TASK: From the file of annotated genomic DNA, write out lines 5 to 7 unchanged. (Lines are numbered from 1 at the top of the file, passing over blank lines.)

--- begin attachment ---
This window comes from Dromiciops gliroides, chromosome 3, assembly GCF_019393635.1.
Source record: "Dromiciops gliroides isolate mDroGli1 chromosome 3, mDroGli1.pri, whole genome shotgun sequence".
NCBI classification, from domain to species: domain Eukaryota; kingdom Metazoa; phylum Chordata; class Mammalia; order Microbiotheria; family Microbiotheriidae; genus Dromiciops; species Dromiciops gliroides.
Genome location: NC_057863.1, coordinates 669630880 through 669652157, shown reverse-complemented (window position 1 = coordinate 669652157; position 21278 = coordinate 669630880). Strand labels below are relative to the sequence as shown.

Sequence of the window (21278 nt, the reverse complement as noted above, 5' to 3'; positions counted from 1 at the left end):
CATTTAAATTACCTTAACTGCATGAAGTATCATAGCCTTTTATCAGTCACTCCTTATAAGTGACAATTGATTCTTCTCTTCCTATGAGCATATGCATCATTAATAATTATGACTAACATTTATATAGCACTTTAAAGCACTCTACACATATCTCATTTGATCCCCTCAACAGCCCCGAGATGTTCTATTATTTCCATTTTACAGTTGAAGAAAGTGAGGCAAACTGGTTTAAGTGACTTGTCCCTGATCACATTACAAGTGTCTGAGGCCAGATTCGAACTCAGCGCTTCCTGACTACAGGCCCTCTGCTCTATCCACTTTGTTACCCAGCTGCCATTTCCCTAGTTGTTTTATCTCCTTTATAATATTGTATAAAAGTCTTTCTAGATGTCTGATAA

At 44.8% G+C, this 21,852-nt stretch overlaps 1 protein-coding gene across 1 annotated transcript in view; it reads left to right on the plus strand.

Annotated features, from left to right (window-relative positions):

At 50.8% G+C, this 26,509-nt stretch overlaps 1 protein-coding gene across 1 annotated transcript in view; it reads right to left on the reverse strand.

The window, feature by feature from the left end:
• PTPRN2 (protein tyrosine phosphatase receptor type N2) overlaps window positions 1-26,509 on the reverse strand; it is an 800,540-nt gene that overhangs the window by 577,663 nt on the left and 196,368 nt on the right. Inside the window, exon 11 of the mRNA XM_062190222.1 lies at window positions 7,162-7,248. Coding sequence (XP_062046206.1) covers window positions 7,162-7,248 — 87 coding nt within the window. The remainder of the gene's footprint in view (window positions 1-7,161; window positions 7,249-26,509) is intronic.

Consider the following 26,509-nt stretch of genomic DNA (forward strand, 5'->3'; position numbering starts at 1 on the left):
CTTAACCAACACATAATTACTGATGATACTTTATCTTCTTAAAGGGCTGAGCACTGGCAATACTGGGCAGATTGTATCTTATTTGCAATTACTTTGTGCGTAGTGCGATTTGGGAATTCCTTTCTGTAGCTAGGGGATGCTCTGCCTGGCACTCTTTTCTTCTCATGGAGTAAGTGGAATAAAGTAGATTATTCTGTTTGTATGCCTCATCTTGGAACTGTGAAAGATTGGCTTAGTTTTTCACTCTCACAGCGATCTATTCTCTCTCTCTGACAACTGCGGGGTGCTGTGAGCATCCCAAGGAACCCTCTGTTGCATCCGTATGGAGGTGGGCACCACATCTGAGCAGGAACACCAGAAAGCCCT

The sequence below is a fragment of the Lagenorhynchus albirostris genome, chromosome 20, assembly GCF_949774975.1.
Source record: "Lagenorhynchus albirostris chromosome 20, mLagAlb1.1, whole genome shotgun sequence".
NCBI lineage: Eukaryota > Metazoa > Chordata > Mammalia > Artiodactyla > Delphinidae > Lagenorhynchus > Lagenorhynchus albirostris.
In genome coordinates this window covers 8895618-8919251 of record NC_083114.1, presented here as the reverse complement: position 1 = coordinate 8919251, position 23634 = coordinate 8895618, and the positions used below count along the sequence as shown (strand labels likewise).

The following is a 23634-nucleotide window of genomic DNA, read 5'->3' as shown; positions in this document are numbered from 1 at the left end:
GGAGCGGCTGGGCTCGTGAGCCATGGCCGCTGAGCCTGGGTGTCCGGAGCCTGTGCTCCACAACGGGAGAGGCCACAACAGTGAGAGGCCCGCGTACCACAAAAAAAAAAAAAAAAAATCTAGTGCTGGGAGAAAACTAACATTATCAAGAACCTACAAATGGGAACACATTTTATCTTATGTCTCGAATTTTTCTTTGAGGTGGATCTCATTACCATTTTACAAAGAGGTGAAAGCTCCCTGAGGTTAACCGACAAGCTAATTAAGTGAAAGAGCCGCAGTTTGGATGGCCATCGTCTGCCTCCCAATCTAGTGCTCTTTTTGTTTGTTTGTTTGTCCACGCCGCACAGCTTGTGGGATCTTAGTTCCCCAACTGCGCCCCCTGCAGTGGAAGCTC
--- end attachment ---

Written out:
Sequence of the window (21278 nt, the reverse complement as noted above, 5' to 3'; positions counted from 1 at the left end):
CATTTAAATTACCTTAACTGCATGAAGTATCATAGCCTTTTATCAGTCACTCCTTATAAGTGACAATTGATTCTTCTCTTCCTATGAGCATATGCATCATTAATAATTATGACTAACATTTATATAGCACTTTAAAGCACTCTACACATATCTCATTTGATCCCCTCAACAGCCCCGAGATGTTCTATTATTTCCATTTTACAGTTGAAGAAAGTGAGGCAAACTGGTTTAAGTGACTTGTCCCTGATCACATTACAAGTGTCTGAGGCCAGATTCGAACTCAGCGCTTCCTGACTACAGGCCCTCTGCTCTATCCACTTTGTTACCCAGCTGCCATTTCCCTAGTTGTTTTATCTCCTTTATAATATTGTATAAAAGTCTTTCTAGATGTCTGATAA

At 44.8% G+C, this 21,852-nt stretch overlaps 1 protein-coding gene across 1 annotated transcript in view; it reads left to right on the plus strand.